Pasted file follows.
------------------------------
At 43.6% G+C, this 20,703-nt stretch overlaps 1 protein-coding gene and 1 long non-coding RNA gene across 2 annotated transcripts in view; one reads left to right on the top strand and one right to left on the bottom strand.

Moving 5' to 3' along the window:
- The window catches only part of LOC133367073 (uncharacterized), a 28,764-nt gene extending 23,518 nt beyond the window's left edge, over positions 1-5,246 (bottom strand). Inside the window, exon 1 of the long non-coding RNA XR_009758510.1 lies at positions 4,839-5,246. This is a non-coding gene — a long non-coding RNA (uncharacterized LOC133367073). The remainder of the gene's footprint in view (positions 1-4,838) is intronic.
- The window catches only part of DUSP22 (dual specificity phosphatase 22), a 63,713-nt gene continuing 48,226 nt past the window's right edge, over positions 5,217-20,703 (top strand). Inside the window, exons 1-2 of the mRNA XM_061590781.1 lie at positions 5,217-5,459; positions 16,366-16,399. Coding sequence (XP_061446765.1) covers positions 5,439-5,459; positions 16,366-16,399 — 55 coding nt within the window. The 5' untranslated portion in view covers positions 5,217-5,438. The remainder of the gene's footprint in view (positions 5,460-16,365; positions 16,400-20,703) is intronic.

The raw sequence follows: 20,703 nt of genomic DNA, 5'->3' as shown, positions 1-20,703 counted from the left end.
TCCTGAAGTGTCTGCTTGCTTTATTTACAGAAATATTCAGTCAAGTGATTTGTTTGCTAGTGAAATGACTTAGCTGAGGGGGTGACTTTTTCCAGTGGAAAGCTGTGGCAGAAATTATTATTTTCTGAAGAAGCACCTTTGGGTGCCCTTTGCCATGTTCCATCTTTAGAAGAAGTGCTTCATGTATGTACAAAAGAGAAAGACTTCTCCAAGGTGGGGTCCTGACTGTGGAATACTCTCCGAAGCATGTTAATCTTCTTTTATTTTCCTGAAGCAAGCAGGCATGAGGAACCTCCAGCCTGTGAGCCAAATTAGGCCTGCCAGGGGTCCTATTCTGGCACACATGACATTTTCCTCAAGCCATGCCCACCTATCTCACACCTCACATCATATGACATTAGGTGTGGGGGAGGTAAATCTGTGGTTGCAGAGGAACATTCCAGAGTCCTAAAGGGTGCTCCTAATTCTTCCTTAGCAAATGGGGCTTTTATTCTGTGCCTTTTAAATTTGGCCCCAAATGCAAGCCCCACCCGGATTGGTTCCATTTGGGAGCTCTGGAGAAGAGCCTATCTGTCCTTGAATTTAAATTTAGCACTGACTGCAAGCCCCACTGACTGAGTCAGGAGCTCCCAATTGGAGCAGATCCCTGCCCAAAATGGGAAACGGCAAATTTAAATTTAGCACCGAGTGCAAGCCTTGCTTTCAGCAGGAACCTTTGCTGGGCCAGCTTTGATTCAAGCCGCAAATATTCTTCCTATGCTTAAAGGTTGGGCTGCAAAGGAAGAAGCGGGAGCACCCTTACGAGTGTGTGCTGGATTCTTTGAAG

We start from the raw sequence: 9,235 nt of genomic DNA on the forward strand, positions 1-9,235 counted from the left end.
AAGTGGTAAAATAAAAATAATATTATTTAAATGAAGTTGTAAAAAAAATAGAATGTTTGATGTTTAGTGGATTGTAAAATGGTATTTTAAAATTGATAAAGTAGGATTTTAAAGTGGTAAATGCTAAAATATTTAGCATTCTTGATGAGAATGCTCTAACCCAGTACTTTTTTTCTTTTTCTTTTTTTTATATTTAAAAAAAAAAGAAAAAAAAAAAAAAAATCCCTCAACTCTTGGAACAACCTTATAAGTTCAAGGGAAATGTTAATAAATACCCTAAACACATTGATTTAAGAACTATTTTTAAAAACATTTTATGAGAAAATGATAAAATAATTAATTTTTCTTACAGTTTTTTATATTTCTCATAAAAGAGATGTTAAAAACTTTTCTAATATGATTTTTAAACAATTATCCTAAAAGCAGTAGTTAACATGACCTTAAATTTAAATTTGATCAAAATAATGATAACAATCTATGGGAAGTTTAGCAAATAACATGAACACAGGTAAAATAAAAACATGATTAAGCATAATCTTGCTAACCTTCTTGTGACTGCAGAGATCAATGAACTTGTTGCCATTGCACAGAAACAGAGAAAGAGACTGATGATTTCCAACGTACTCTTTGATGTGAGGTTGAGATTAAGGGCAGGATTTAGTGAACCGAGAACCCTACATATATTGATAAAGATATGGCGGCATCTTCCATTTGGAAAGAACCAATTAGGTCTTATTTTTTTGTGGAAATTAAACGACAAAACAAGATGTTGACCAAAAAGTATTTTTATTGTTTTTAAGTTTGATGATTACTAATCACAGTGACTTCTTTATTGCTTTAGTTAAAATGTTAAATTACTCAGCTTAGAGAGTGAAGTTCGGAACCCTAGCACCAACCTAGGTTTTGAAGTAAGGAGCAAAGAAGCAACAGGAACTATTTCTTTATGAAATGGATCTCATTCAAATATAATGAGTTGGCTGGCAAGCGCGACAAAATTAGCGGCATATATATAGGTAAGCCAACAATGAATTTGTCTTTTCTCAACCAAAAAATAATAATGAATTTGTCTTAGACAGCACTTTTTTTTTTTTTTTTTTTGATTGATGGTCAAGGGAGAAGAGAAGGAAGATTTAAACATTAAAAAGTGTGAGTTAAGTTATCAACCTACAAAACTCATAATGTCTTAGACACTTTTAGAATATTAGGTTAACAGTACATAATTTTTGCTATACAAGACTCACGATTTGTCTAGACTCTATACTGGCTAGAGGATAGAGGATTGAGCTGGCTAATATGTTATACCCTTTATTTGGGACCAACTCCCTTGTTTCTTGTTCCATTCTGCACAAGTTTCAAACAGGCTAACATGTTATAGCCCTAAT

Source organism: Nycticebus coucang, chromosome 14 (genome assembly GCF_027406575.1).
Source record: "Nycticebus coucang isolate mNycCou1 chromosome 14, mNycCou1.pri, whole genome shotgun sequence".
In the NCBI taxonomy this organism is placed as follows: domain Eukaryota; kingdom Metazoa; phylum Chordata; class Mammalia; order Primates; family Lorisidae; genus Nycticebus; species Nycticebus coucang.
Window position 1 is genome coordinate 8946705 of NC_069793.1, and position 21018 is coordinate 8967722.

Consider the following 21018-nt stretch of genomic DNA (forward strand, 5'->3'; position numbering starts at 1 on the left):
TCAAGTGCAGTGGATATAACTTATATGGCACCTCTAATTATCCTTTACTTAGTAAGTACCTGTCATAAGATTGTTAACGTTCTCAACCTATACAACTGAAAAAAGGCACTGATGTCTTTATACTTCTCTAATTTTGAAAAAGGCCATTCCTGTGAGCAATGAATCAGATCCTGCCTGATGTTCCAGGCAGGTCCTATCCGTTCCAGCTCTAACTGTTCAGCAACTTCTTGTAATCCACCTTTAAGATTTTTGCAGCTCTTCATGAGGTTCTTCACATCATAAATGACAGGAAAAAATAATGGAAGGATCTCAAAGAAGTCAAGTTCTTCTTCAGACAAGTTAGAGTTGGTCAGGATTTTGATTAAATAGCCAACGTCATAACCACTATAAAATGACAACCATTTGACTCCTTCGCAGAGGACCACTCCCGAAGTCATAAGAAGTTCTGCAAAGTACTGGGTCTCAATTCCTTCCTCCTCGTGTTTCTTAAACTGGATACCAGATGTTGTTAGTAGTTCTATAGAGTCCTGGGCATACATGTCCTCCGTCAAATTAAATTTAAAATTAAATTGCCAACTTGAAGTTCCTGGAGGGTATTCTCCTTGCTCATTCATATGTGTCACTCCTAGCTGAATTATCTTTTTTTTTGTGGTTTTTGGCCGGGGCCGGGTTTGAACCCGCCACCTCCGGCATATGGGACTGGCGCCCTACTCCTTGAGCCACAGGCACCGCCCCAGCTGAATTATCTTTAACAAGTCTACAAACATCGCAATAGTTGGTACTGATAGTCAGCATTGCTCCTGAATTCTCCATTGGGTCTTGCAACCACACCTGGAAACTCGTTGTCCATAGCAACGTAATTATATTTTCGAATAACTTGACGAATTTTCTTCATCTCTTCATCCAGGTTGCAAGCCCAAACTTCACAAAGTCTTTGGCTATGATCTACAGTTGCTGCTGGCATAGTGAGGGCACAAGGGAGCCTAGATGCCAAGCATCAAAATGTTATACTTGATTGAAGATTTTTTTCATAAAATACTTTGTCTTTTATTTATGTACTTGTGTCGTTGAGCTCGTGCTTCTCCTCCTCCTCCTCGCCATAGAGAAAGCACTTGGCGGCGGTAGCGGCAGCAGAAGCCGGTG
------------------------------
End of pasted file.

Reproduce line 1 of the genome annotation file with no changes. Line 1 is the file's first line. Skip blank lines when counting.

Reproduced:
At 43.6% G+C, this 20,703-nt stretch overlaps 1 protein-coding gene and 1 long non-coding RNA gene across 2 annotated transcripts in view; one reads left to right on the top strand and one right to left on the bottom strand.